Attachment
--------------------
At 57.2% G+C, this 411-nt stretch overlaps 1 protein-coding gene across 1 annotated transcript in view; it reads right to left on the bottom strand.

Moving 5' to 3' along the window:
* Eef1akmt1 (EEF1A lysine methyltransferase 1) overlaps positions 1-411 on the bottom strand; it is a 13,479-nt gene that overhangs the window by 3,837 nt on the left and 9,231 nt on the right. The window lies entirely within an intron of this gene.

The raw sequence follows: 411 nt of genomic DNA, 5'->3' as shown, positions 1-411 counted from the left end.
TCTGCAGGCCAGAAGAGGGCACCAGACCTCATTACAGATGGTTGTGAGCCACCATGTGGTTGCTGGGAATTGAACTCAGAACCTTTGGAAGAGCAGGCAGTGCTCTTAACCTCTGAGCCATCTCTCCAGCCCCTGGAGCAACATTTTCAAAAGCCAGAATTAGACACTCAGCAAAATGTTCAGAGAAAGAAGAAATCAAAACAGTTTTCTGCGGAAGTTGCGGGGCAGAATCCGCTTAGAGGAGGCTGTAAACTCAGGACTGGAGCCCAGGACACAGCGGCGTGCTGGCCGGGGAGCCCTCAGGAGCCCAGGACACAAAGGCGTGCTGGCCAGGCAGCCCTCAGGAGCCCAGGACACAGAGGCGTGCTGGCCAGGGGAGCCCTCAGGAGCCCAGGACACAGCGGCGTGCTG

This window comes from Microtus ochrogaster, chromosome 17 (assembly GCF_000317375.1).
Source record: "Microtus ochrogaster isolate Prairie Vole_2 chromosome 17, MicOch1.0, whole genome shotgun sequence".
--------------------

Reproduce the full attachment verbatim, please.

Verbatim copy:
At 57.2% G+C, this 411-nt stretch overlaps 1 protein-coding gene across 1 annotated transcript in view; it reads right to left on the bottom strand.

Moving 5' to 3' along the window:
* Eef1akmt1 (EEF1A lysine methyltransferase 1) overlaps positions 1-411 on the bottom strand; it is a 13,479-nt gene that overhangs the window by 3,837 nt on the left and 9,231 nt on the right. The window lies entirely within an intron of this gene.

The raw sequence follows: 411 nt of genomic DNA, 5'->3' as shown, positions 1-411 counted from the left end.
TCTGCAGGCCAGAAGAGGGCACCAGACCTCATTACAGATGGTTGTGAGCCACCATGTGGTTGCTGGGAATTGAACTCAGAACCTTTGGAAGAGCAGGCAGTGCTCTTAACCTCTGAGCCATCTCTCCAGCCCCTGGAGCAACATTTTCAAAAGCCAGAATTAGACACTCAGCAAAATGTTCAGAGAAAGAAGAAATCAAAACAGTTTTCTGCGGAAGTTGCGGGGCAGAATCCGCTTAGAGGAGGCTGTAAACTCAGGACTGGAGCCCAGGACACAGCGGCGTGCTGGCCGGGGAGCCCTCAGGAGCCCAGGACACAAAGGCGTGCTGGCCAGGCAGCCCTCAGGAGCCCAGGACACAGAGGCGTGCTGGCCAGGGGAGCCCTCAGGAGCCCAGGACACAGCGGCGTGCTG

This window comes from Microtus ochrogaster, chromosome 17 (assembly GCF_000317375.1).
Source record: "Microtus ochrogaster isolate Prairie Vole_2 chromosome 17, MicOch1.0, whole genome shotgun sequence".